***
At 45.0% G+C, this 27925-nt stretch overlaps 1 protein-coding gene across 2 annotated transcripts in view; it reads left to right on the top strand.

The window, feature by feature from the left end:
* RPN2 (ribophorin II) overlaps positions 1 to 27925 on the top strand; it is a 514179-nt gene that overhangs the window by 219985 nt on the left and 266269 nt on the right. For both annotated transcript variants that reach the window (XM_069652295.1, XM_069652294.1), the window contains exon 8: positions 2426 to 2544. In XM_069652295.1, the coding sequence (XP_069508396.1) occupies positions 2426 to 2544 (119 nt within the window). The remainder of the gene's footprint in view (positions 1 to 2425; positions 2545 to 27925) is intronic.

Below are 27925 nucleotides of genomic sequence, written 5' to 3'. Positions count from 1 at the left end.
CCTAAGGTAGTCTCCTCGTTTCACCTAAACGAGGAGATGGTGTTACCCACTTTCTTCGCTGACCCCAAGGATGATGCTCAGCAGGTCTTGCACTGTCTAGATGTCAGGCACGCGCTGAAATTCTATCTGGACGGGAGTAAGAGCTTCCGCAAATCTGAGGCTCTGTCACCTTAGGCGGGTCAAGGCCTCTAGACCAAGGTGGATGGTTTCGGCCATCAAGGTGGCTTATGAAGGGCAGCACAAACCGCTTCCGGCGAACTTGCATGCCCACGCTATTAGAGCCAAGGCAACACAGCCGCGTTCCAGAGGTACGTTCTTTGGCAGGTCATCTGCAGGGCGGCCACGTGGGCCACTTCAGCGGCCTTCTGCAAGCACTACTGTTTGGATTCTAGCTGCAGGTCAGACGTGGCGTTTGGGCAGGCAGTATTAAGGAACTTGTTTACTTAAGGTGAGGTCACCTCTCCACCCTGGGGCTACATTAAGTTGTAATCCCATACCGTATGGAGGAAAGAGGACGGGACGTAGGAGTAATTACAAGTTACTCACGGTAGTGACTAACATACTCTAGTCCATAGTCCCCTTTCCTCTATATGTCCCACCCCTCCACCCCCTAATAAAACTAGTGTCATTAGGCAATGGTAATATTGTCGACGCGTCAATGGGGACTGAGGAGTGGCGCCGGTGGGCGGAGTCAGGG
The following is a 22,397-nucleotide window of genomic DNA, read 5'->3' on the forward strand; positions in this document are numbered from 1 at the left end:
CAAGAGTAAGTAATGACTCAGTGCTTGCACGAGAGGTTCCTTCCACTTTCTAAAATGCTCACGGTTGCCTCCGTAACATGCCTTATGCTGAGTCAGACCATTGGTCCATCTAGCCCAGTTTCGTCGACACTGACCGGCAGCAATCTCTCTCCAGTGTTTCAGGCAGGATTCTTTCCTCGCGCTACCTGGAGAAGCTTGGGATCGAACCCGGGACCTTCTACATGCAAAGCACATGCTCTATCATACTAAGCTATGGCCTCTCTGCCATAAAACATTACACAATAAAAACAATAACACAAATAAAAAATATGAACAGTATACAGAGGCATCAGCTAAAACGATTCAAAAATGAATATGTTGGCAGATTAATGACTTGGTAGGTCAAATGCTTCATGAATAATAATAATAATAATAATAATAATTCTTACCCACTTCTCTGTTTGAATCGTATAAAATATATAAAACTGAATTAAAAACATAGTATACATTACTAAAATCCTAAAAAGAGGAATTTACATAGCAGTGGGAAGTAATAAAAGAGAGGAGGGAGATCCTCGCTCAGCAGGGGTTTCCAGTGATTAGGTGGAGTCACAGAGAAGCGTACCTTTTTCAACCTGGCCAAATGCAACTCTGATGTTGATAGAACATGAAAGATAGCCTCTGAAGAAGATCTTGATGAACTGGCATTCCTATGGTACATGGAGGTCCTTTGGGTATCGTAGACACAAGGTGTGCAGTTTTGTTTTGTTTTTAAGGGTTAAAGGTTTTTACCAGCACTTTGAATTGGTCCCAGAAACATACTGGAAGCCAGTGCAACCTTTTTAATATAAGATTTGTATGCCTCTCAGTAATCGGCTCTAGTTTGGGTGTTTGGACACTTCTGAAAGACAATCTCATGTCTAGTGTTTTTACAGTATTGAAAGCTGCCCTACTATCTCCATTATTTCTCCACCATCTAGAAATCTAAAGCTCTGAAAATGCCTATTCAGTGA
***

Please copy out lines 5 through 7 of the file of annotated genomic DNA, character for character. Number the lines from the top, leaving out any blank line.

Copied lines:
CCTAAGGTAGTCTCCTCGTTTCACCTAAACGAGGAGATGGTGTTACCCACTTTCTTCGCTGACCCCAAGGATGATGCTCAGCAGGTCTTGCACTGTCTAGATGTCAGGCACGCGCTGAAATTCTATCTGGACGGGAGTAAGAGCTTCCGCAAATCTGAGGCTCTGTCACCTTAGGCGGGTCAAGGCCTCTAGACCAAGGTGGATGGTTTCGGCCATCAAGGTGGCTTATGAAGGGCAGCACAAACCGCTTCCGGCGAACTTGCATGCCCACGCTATTAGAGCCAAGGCAACACAGCCGCGTTCCAGAGGTACGTTCTTTGGCAGGTCATCTGCAGGGCGGCCACGTGGGCCACTTCAGCGGCCTTCTGCAAGCACTACTGTTTGGATTCTAGCTGCAGGTCAGACGTGGCGTTTGGGCAGGCAGTATTAAGGAACTTGTTTACTTAAGGTGAGGTCACCTCTCCACCCTGGGGCTACATTAAGTTGTAATCCCATACCGTATGGAGGAAAGAGGACGGGACGTAGGAGTAATTACAAGTTACTCACGGTAGTGACTAACATACTCTAGTCCATAGTCCCCTTTCCTCTATATGTCCCACCCCTCCACCCCCTAATAAAACTAGTGTCATTAGGCAATGGTAATATTGTCGACGCGTCAATGGGGACTGAGGAGTGGCGCCGGTGGGCGGAGTCAGGG
The following is a 22,397-nucleotide window of genomic DNA, read 5'->3' on the forward strand; positions in this document are numbered from 1 at the left end:
CAAGAGTAAGTAATGACTCAGTGCTTGCACGAGAGGTTCCTTCCACTTTCTAAAATGCTCACGGTTGCCTCCGTAACATGCCTTATGCTGAGTCAGACCATTGGTCCATCTAGCCCAGTTTCGTCGACACTGACCGGCAGCAATCTCTCTCCAGTGTTTCAGGCAGGATTCTTTCCTCGCGCTACCTGGAGAAGCTTGGGATCGAACCCGGGACCTTCTACATGCAAAGCACATGCTCTATCATACTAAGCTATGGCCTCTCTGCCATAAAACATTACACAATAAAAACAATAACACAAATAAAAAATATGAACAGTATACAGAGGCATCAGCTAAAACGATTCAAAAATGAATATGTTGGCAGATTAATGACTTGGTAGGTCAAATGCTTCATGAATAATAATAATAATAATAATAATAATTCTTACCCACTTCTCTGTTTGAATCGTATAAAATATATAAAACTGAATTAAAAACATAGTATACATTACTAAAATCCTAAAAAGAGGAATTTACATAGCAGTGGGAAGTAATAAAAGAGAGGAGGGAGATCCTCGCTCAGCAGGGGTTTCCAGTGATTAGGTGGAGTCACAGAGAAGCGTACCTTTTTCAACCTGGCCAAATGCAACTCTGATGTTGATAGAACATGAAAGATAGCCTCTGAAGAAGATCTTGATGAACTGGCATTCCTATGGTACATGGAGGTCCTTTGGGTATCGTAGACACAAGGTGTGCAGTTTTGTTTTGTTTTTAAGGGTTAAAGGTTTTTACCAGCACTTTGAATTGGTCCCAGAAACATACTGGAAGCCAGTGCAACCTTTTTAATATAAGATTTGTATGCCTCTCAGTAATCGGCTCTAGTTTGGGTGTTTGGACACTTCTGAAAGACAATCTCATGTCTAGTGTTTTTACAGTATTGAAAGCTGCCCTACTATCTCCATTATTTCTCCACCATCTAGAAATCTAAAGCTCTGAAAATGCCTATTCAGTGA